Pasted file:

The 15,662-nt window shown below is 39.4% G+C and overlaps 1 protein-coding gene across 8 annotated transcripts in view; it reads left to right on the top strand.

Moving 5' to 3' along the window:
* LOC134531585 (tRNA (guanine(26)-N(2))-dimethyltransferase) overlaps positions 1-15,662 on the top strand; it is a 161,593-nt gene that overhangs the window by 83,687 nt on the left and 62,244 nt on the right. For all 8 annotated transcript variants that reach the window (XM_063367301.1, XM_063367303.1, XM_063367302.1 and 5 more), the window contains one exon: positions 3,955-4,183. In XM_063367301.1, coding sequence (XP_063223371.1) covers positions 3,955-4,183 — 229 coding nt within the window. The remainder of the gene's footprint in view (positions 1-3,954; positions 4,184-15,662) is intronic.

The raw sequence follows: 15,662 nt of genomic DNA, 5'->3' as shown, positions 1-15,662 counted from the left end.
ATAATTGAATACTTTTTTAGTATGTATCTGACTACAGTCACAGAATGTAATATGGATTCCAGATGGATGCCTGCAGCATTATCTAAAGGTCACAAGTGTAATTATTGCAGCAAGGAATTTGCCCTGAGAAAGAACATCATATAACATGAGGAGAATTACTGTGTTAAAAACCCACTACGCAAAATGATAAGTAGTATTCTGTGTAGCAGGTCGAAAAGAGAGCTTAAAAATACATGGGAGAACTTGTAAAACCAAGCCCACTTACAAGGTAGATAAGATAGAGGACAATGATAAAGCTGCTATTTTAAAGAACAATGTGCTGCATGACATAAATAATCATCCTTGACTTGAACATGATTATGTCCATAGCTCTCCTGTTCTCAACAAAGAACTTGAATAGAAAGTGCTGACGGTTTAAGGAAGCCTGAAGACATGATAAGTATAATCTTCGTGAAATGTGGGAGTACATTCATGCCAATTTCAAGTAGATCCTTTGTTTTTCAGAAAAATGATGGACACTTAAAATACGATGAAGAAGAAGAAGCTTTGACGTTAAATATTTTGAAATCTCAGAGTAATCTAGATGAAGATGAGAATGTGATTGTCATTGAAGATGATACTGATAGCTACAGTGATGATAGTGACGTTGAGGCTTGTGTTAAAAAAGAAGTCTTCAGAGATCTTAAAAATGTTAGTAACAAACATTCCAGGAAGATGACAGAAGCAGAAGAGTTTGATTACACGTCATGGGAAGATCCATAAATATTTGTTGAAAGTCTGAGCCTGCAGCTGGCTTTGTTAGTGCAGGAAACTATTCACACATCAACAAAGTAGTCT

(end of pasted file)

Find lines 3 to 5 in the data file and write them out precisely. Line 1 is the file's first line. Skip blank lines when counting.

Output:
* LOC134531585 (tRNA (guanine(26)-N(2))-dimethyltransferase) overlaps positions 1-15,662 on the top strand; it is a 161,593-nt gene that overhangs the window by 83,687 nt on the left and 62,244 nt on the right. For all 8 annotated transcript variants that reach the window (XM_063367301.1, XM_063367303.1, XM_063367302.1 and 5 more), the window contains one exon: positions 3,955-4,183. In XM_063367301.1, coding sequence (XP_063223371.1) covers positions 3,955-4,183 — 229 coding nt within the window. The remainder of the gene's footprint in view (positions 1-3,954; positions 4,184-15,662) is intronic.

The raw sequence follows: 15,662 nt of genomic DNA, 5'->3' as shown, positions 1-15,662 counted from the left end.
ATAATTGAATACTTTTTTAGTATGTATCTGACTACAGTCACAGAATGTAATATGGATTCCAGATGGATGCCTGCAGCATTATCTAAAGGTCACAAGTGTAATTATTGCAGCAAGGAATTTGCCCTGAGAAAGAACATCATATAACATGAGGAGAATTACTGTGTTAAAAACCCACTACGCAAAATGATAAGTAGTATTCTGTGTAGCAGGTCGAAAAGAGAGCTTAAAAATACATGGGAGAACTTGTAAAACCAAGCCCACTTACAAGGTAGATAAGATAGAGGACAATGATAAAGCTGCTATTTTAAAGAACAATGTGCTGCATGACATAAATAATCATCCTTGACTTGAACATGATTATGTCCATAGCTCTCCTGTTCTCAACAAAGAACTTGAATAGAAAGTGCTGACGGTTTAAGGAAGCCTGAAGACATGATAAGTATAATCTTCGTGAAATGTGGGAGTACATTCATGCCAATTTCAAGTAGATCCTTTGTTTTTCAGAAAAATGATGGACACTTAAAATACGATGAAGAAGAAGAAGCTTTGACGTTAAATATTTTGAAATCTCAGAGTAATCTAGATGAAGATGAGAATGTGATTGTCATTGAAGATGATACTGATAGCTACAGTGATGATAGTGACGTTGAGGCTTGTGTTAAAAAAGAAGTCTTCAGAGATCTTAAAAATGTTAGTAACAAACATTCCAGGAAGATGACAGAAGCAGAAGAGTTTGATTACACGTCATGGGAAGATCCATAAATATTTGTTGAAAGTCTGAGCCTGCAGCTGGCTTTGTTAGTGCAGGAAACTATTCACACATCAACAAAGTAGTCT